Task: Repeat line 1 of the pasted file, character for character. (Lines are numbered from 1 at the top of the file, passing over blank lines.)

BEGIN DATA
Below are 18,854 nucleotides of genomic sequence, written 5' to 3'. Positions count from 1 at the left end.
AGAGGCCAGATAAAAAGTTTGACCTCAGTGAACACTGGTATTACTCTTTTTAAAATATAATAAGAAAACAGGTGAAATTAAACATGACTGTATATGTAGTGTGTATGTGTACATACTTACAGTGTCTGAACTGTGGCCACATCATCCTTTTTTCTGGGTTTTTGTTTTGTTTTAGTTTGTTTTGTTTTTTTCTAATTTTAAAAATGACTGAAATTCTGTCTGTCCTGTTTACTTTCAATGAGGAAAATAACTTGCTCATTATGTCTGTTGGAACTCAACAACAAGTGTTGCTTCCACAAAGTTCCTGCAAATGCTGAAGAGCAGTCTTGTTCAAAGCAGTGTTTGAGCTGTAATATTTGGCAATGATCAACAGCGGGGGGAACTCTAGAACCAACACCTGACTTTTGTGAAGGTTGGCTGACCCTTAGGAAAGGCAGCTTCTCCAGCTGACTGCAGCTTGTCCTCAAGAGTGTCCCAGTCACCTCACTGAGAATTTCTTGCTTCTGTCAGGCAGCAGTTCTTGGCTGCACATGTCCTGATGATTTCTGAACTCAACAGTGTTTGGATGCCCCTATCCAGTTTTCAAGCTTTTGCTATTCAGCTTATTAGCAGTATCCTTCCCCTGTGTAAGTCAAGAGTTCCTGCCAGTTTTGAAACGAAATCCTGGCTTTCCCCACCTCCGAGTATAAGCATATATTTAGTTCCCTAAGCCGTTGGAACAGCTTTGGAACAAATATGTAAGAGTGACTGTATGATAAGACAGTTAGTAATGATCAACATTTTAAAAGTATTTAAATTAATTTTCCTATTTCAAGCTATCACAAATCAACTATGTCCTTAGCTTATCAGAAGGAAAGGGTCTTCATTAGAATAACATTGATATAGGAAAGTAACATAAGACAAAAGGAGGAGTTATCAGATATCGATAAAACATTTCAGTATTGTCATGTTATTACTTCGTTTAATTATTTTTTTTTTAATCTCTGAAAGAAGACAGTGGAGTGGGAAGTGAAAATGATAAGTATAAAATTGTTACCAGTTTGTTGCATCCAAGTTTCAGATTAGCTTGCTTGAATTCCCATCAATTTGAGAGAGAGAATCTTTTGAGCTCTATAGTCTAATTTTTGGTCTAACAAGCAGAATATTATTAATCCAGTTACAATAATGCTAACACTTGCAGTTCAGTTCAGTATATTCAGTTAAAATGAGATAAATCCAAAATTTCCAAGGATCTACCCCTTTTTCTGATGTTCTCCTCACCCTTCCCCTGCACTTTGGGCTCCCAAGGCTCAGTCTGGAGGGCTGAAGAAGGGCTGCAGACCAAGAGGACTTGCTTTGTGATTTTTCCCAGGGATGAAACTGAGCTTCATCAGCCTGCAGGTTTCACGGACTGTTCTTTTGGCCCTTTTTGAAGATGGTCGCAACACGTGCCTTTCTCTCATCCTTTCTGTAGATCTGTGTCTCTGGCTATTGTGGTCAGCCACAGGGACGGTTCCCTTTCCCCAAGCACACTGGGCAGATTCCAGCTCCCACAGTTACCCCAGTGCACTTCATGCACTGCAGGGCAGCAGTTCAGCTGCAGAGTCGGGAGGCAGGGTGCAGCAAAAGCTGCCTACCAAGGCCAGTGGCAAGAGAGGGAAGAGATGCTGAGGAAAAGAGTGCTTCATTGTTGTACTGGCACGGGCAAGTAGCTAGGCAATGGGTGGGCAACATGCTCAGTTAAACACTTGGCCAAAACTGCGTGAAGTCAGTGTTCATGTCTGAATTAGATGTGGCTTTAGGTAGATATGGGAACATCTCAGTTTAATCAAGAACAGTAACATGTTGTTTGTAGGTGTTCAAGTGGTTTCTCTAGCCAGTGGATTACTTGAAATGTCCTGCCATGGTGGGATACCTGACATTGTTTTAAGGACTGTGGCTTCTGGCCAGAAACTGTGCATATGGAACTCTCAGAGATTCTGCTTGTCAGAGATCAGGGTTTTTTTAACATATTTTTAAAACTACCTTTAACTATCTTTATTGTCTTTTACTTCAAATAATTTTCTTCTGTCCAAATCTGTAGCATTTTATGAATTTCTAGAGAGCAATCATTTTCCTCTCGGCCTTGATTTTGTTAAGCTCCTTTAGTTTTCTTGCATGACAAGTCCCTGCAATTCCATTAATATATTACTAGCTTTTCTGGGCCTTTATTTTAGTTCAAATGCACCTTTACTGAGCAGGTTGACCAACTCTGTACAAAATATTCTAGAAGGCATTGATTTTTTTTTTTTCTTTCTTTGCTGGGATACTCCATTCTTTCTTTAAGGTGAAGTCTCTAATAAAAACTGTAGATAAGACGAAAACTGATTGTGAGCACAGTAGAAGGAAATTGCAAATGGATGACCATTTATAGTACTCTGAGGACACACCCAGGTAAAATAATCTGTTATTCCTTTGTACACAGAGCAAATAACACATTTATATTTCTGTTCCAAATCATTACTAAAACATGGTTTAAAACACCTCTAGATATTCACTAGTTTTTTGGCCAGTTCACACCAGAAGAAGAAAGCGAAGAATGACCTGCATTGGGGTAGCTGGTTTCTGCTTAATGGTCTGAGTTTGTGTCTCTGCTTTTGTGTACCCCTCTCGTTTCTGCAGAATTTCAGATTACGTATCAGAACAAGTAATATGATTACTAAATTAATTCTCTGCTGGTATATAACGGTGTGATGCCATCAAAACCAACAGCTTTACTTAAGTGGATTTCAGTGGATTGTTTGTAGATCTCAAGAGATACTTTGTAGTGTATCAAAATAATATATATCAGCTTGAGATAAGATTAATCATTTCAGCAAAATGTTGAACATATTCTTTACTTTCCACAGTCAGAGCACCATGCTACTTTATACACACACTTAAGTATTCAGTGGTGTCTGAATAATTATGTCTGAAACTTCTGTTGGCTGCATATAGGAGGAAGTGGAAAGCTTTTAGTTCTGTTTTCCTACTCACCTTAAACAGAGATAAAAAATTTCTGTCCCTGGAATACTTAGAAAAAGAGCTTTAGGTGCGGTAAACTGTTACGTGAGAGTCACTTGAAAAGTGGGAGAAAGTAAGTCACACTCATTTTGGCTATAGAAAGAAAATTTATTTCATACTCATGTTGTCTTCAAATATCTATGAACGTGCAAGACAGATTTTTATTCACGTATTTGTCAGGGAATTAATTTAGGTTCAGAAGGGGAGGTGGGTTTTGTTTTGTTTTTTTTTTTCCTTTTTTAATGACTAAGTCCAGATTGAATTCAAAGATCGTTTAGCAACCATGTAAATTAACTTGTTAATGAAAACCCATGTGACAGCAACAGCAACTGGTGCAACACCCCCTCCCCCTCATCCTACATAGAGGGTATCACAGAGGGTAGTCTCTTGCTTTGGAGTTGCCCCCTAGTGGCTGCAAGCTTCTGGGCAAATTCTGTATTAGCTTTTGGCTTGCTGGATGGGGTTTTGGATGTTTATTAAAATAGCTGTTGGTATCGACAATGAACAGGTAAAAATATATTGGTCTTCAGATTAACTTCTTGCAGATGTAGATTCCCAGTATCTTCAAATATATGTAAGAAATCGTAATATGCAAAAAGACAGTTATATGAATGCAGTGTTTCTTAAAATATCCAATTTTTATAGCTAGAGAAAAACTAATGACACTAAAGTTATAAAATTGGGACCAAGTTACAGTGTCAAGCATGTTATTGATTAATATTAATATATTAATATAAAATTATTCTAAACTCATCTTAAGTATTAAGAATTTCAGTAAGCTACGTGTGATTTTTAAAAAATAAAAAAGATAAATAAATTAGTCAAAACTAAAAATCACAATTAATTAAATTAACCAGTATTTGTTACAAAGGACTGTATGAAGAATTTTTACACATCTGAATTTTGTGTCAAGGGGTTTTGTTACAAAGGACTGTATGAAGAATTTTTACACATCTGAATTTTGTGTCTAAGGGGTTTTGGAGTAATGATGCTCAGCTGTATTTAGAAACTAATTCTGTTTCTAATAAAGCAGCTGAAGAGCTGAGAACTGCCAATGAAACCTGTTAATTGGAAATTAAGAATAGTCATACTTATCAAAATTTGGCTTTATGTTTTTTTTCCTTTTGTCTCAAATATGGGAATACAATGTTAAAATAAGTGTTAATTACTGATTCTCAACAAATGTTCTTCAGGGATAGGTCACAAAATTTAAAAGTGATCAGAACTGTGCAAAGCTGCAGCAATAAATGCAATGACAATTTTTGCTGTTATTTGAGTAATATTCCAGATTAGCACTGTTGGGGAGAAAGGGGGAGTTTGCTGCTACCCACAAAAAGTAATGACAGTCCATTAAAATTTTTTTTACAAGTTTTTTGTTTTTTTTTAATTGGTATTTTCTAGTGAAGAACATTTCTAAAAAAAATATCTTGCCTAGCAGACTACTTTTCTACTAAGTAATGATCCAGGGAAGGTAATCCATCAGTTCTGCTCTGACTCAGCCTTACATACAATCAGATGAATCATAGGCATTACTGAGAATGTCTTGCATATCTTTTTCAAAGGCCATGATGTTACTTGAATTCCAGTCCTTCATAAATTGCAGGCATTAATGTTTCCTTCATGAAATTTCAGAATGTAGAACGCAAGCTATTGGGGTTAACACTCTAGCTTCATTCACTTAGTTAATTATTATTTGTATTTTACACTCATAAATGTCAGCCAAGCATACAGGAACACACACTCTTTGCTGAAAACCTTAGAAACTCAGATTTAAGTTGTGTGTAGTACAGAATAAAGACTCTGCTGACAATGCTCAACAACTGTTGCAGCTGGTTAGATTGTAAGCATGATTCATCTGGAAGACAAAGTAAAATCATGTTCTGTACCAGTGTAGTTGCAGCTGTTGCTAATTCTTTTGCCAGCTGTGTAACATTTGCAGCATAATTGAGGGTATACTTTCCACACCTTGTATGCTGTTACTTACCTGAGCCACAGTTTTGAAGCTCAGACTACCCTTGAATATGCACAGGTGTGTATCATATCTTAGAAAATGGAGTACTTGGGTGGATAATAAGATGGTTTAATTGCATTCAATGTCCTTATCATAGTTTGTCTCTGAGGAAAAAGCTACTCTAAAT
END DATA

Below are 18,854 nucleotides of genomic sequence, written 5' to 3'. Positions count from 1 at the left end.